Georgina Grant, Smoking and Respectable Femininity

Georgina is a Curatorial Officer for the Ironbridge Gorge Museum Trust, based at Blists Hill Victorian Town. She has the responsibility of maintaining, developing and delivering the interpretation of the 52 acre site. Her role is varied, ranging from researching the history of canal vessels to installing Quaker costume displays and giving talks on a traditional Victorian Christmas. Follow Georgina @GeorgyGrant.

 ‘I never saw a woman – not a basket woman or a gipsy – smoke before!’ Charles Dickens 1846

I was recently tasked with the challenge of re-interpreting a gallery of prints. There are nearly fifty eighteenth and nineteenth century prints in the gallery, and not much is known about them. The prints are generally satirical pieces, poking fun at those who smoke tobacco and the fashions surrounding it. The aim of the re-display is to take time researching the images and bring to light attitudes towards smoking in these centuries.

One print particularly caught my eye. It is of a lady dressed in a riding outfit, standing in front of elegant furniture. In one hand she holds a riding whip, and in the other a cigarette. She almost defiantly blows smoke out through her mouth. Out of all the prints, there are only two focusing on women smoking. The other print is dated 1801 and depicts a working class woman puffing away on a clay pipe. She is sitting outside a pawnbrokers. There is not so much surprising about this print. She is painted as ugly and in an immoral light; a device often used to depict feminine smoking. Smoking amongst both genders of the working class was also common, especially so during the eighteenth century.

Nevertheless, women were rarely depicted in the act of smoking. The print of the lady in the riding outfit made me wonder who she was. There is no inscription on the print; no hint as to when it was produced, by who or for whom.

Using the style of the riding outfit to date the print, it could be assumed that the print dates to 1849-1859. What intrigues me most is that it illustrates a Victorian woman smoking. Feminine smoking was openly criticised by respectable society in the mid Victorian era. Subsequently very few women smoked.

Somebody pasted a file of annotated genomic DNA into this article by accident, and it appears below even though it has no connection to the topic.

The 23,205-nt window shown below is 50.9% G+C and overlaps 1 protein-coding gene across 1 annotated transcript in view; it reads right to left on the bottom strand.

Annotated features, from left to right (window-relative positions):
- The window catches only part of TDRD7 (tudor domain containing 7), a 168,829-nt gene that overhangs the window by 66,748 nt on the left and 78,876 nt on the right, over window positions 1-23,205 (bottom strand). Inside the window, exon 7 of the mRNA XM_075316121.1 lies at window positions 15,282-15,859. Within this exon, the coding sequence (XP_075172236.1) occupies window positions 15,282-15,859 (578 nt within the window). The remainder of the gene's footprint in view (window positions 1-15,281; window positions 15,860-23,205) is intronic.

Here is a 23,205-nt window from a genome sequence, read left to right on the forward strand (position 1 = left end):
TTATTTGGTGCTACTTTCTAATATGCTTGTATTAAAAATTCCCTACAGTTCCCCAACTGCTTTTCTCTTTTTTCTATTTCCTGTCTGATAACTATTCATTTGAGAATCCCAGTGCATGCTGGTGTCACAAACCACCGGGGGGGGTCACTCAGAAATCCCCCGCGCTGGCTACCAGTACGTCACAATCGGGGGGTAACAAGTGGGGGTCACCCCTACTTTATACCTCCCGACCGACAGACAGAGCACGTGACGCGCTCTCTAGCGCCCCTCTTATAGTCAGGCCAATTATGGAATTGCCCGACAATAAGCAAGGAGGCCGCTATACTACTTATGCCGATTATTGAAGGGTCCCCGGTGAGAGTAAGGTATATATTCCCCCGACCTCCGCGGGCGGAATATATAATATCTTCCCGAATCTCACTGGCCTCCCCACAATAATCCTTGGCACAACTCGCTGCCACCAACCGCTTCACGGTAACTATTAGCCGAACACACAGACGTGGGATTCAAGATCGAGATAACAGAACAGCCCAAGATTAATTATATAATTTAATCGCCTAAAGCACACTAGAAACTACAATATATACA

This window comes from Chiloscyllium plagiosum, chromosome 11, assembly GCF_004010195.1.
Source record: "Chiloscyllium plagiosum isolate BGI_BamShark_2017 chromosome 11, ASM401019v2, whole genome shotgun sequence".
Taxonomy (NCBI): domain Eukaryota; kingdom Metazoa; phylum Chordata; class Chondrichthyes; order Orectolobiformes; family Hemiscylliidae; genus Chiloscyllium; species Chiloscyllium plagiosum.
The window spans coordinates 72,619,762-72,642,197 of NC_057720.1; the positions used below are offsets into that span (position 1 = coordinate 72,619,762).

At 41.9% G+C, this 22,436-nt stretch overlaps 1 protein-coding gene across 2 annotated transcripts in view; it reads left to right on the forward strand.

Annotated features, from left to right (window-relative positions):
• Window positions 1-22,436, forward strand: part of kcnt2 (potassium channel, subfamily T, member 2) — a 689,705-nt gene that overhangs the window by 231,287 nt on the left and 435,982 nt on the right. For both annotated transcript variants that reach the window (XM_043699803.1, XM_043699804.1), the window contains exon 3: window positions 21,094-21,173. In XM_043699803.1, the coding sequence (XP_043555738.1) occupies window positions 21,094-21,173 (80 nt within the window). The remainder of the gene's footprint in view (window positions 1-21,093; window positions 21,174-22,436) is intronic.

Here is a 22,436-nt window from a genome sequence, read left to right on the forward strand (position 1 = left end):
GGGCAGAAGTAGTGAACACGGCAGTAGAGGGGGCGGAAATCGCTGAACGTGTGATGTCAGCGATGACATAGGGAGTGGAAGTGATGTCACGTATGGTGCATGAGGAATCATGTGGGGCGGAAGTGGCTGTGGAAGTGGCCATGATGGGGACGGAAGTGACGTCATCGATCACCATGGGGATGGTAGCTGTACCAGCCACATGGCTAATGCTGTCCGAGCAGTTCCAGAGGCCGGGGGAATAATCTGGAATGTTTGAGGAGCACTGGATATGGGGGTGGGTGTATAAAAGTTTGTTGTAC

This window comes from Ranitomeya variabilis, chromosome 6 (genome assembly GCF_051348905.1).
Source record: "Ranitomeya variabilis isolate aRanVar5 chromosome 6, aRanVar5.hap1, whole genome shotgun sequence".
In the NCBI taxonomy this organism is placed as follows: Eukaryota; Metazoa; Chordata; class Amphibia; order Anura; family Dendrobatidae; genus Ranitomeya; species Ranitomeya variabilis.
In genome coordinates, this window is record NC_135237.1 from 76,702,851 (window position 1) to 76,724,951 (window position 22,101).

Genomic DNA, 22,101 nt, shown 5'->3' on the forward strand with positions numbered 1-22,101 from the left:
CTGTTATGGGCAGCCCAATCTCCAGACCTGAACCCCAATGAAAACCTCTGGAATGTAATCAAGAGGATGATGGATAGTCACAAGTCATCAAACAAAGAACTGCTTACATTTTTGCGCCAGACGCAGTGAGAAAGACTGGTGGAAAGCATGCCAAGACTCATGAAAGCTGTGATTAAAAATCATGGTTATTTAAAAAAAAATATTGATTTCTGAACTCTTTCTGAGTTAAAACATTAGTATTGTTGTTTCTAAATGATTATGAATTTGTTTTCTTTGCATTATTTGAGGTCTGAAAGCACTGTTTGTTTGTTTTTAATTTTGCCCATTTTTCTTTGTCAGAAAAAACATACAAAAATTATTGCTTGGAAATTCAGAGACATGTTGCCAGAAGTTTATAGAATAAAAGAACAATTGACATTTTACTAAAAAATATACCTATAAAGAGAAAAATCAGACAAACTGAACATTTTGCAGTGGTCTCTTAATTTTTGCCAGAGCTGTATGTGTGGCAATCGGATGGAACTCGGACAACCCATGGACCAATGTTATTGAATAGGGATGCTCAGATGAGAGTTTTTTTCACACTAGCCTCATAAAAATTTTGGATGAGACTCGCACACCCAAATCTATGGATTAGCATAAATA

Feminine smoking was heavily associated with loose morals and prostitution. For a lady to smoke during the mid nineteenth century was to condemn herself as ‘fast’. Women did not smoke, only their suitors did. Towards the end of the century, whispers circulated about women smoking cigarettes. They were judged as extremely loose women. Indeed cigarettes became a common feature in Victorian erotic photography.

One of the earliest mentions of feminine smoking comes from an illustration in the satirical magazine Punch in 1851. ‘A Quiet Smoke’ depicts five women in a tobacconists shop. They are wearing wide skirts and bloomers and three of the ladies are smoking. The suggestion is that if women are willing to copy male attire, they are likely to imitate other male traits such as smoking. But this picture is satire and cannot be assumed as general societal behaviour. Only bohemian intellectuals, the rebellious and artists risked defying convention.

So who is the lady in the riding outfit? Perhaps she is a bohemian, pushing the boundaries of respectable femininity or possibly she is one of the women from those elite circles in the 1850s, amongst which cigarette smoking became popular. Another theory is that as lady who rides, or even hunts, she has adopted male behaviour. One of the concerns about women who hunted was their adoption of immoral behaviour, no doubt learnt from their companions in the field – drunken, raucous men. In his Hunting Sketches (1865), Anthony Trollope describes this concern:

‘There are two accusations which the more demure portion of the world is apt to advance…against hunting as an amusement for ladies. It leads to flirting…and it leads to fast habits…’

(Now) laughable reasons given by critics on feminine smoking also include the growth of female moustaches caused by the movement of the lips while smoking (Religious Tract Society 1898) and the more extreme idea that by adopting masculine habits, women may bring the human race to an end.

Towards the late nineteenth century, a few more women began to smoke; cigarettes were cheaper and more readily available at this time. But the liberal, educated ‘new woman’ who smoked tobacco did not become popular in art right until the turn of the century. Even then the link between smoking and sexual habits, real or imagined, remained strong.

The research into this print revealed more than I first assumed. By and large Victorian women are renowned for their ‘good’ conduct and it was interesting to find something which publically contradicted that behaviour. The ideology of women smoking in the Victorian era brings to light attitudes felt towards them on a larger scale, such as what was deemed respectable feminine behaviour and their role in society. Smoking was (and it can be argued, remains) a contentious topic, and by delving deeper into research ‘different’ histories can be brought to light and provoke opinion.


I would like to thank the Senior Costume Interpreter at the Costume Project for helping me to date the print.

Related posts:

Fragments of the Modern City: Material Culture and the Rhythms of Everyday Life in Victorian London

New Women vs. Old Men?: sexual danger and ‘social narratives’ in later Victorian England


One comment

  1. It may have been Lola Montez whom Dickens met on the lecture circuit. A lot of the woman smoked cigars too or a special pink cigarette not to mention snuff. Do send me copy of the print and your email and I think I still have copy of a print of her smoking. V interesting article thanks.

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